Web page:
Oct 7, 2010

NYFF: Another Year

Finally, a thoroughly delightful film in the festival, where most of the films have tended towards the darker side of human nature. Mike Leigh is a Chekhov for our times. I can't think of any other artist that can meld laughter and pain with such beauty and grace. His films are like rich tapestries or symphonies of human relations, with  beautifully layered notes, colors, harmonies, dissonances, and textures of human emotion. When you see a Chekhov play, directors tend to have trouble balancing the laughter and the pathos. This is not the case with Mike Leigh. His films give us an accurate representation of human character with all the comic and tragic nuances beautifully shaded. It is not only that the actors (some of whom have been working with him for years) are astounding because of his famous process of arriving at the script through months of improvisation. Leigh's actors are allowed time and space to inhabit their characters so fully as to create the most realistic illusion of intimacy. But the movie is beautiful in its own right, with elegant and expressive cinematography by Dick Pope, excellent costume design, gorgeously made.
How refreshing it is to see a film where the main characters (although this is an ensemble piece) are a nice, decent couple, Tom and Gerri, who have a longstanding marriage and who care for their friends. When was the last time you saw this on a screen? This couple is played to perfection by the great Jim Broadbent and the great Ruth Sheen, who are happy with their lives and who generously open their house to family and friends like Mary, (Lesley Manville) a lonely, needy woman of that age where women stop existing for men. Mary is surrounded by a fog of her own lonely desperation. She is all nervous, centrifugal energy, which means that she expends it all her considerable energy on herself. She is a good person, but she is desperately lonely, and likes to delude herself with impossible flirtations, only to come crashing hard when they don't bear fruit. Manville's performance is quite over the top. She twitches and sulks and kidnaps social occasions with her manic energy, but at the core she is just miserably lonely and full of pain, and she is utterly believable. I could count 5 women I know that reminded me of her.
Gerri, who is her colleague, takes pity on her and frequently invites her for dinner. The woman is a saint. Mary comes to Tom and Gerri to be consoled, and to drink all their wine, and get so pissed she has to stay the night. Here is an example of Leigh's  incredible touch:  Mary gets wasted in an interminably garrulous scene, and then Gerri suggests she should stay the night. Mary protests too much and then Gerri says, "I'll find you another t-shirt", so it turns out this is not a unique event: it has become a ritual, for Mary probably cannot contemplate going home alone. Five words of dialog, and we get a full canvas of a life lived in lonely misery.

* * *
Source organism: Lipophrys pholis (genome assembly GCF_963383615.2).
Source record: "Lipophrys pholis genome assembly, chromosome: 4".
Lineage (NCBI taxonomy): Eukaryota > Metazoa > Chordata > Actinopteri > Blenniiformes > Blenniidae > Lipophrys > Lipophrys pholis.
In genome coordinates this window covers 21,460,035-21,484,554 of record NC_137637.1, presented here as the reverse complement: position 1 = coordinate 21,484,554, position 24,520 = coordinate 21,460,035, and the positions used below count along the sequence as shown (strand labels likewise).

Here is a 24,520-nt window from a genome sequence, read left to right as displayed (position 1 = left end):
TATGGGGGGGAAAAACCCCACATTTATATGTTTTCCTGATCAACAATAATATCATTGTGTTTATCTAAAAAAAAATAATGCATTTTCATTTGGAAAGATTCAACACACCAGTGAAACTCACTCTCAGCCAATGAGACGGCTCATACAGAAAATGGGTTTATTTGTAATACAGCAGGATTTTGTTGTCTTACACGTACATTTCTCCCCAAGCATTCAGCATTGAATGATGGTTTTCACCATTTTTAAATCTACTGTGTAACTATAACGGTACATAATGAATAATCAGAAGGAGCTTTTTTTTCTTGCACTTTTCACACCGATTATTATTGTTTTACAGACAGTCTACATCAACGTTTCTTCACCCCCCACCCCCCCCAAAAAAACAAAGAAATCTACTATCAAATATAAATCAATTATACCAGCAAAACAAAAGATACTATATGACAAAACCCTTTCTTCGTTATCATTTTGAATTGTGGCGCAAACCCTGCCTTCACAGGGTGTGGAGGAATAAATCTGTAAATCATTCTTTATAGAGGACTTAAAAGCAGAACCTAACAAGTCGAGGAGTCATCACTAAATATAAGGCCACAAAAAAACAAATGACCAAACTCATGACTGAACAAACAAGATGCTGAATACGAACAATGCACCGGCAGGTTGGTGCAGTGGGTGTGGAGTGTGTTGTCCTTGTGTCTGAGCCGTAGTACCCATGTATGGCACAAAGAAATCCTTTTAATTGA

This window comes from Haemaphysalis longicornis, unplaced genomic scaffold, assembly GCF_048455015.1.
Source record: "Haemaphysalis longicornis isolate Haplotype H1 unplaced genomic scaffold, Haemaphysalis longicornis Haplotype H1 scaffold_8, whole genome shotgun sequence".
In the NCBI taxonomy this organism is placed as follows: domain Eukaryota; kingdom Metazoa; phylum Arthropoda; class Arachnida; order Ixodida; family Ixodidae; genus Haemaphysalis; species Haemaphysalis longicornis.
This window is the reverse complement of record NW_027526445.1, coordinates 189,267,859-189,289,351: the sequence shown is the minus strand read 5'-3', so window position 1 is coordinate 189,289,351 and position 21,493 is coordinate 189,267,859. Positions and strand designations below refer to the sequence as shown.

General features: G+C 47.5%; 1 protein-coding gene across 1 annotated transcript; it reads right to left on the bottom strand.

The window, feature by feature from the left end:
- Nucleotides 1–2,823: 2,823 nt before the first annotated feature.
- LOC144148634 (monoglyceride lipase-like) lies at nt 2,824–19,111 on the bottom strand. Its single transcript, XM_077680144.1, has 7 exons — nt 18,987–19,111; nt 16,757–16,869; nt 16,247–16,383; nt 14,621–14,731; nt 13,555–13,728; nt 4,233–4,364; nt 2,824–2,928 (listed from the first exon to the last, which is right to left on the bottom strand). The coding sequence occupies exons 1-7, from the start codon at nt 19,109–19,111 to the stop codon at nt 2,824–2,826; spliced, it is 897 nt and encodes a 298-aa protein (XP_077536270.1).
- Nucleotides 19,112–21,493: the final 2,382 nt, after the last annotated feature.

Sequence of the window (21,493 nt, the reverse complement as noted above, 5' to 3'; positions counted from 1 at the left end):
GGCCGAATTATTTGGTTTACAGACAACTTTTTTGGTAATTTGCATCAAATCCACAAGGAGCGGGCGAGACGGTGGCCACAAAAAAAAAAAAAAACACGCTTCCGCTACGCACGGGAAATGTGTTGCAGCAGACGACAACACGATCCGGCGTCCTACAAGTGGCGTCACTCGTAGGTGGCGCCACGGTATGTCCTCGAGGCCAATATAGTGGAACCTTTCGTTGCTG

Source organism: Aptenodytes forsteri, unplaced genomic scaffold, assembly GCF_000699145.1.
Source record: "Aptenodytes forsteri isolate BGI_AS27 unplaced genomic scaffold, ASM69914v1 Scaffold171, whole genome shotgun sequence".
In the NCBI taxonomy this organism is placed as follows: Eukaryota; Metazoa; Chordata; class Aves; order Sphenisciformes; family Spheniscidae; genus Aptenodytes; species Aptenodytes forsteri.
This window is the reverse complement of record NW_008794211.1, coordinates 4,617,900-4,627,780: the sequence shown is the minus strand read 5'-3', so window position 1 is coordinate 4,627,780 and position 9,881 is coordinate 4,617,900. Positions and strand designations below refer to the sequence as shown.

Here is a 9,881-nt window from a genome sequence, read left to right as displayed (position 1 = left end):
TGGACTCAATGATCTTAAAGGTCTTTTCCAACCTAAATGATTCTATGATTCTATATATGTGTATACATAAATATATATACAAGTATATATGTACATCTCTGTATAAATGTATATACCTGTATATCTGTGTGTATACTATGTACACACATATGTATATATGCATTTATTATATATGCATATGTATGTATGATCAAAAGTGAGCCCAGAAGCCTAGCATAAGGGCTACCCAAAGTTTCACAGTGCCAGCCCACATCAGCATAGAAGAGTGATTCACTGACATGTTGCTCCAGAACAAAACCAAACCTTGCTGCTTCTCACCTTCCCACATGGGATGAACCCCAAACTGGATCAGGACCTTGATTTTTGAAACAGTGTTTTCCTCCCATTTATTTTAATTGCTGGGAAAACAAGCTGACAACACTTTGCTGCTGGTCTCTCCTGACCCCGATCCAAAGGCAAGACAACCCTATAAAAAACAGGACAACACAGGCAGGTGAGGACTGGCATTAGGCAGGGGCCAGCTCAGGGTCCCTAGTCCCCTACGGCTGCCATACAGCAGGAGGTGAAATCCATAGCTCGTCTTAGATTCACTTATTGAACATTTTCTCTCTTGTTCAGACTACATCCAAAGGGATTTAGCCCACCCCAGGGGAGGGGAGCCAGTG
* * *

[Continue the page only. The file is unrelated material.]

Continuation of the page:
Tom and Gerri humor her, quite humorously, for there are plenty of funny lines in the movie and you laugh at her character and their reactions to her, but at the same time it is just heartbreaking. Mary is what my mother would call an onshikenish in Yiddish. The word actually means a plague, but Mary is just a good person that is hard to bear, as everything revolves around her neediness. But sad as she may be, she never turns into tragedy or bathos.
There are other characters: the couple's son, a young man in his thirties that has everyone worrying about his bachelorhood, Ronnie, Tom's taciturn brother; Ken, a friend of Tom's who is just as lonely and as sad as Mary, and Carl, a nephew who shows up late for five minutes to a funeral and releases dark discontent as thick as ink. The contrasts between the characters' individual realities serve to add dimension to each one of them, as we see all of them through everyone's eyes.
The film chronicles a full year in the lives and relationships of these people, and the seasons are framed by a garden that is tended by Tom and Gerri, just as they take care of their family and friends, with loving care. Things happen as they do in life. The son finally meets a girlfriend, the wife of Tom's brother dies, a baby is born, Ken comes to visit. He likes Mary but she can't abide him. As it is in life.
We are lucky to being allowed to enter the rich fabric of these people's lives, fictional characters that breathe real life. A beautiful film.

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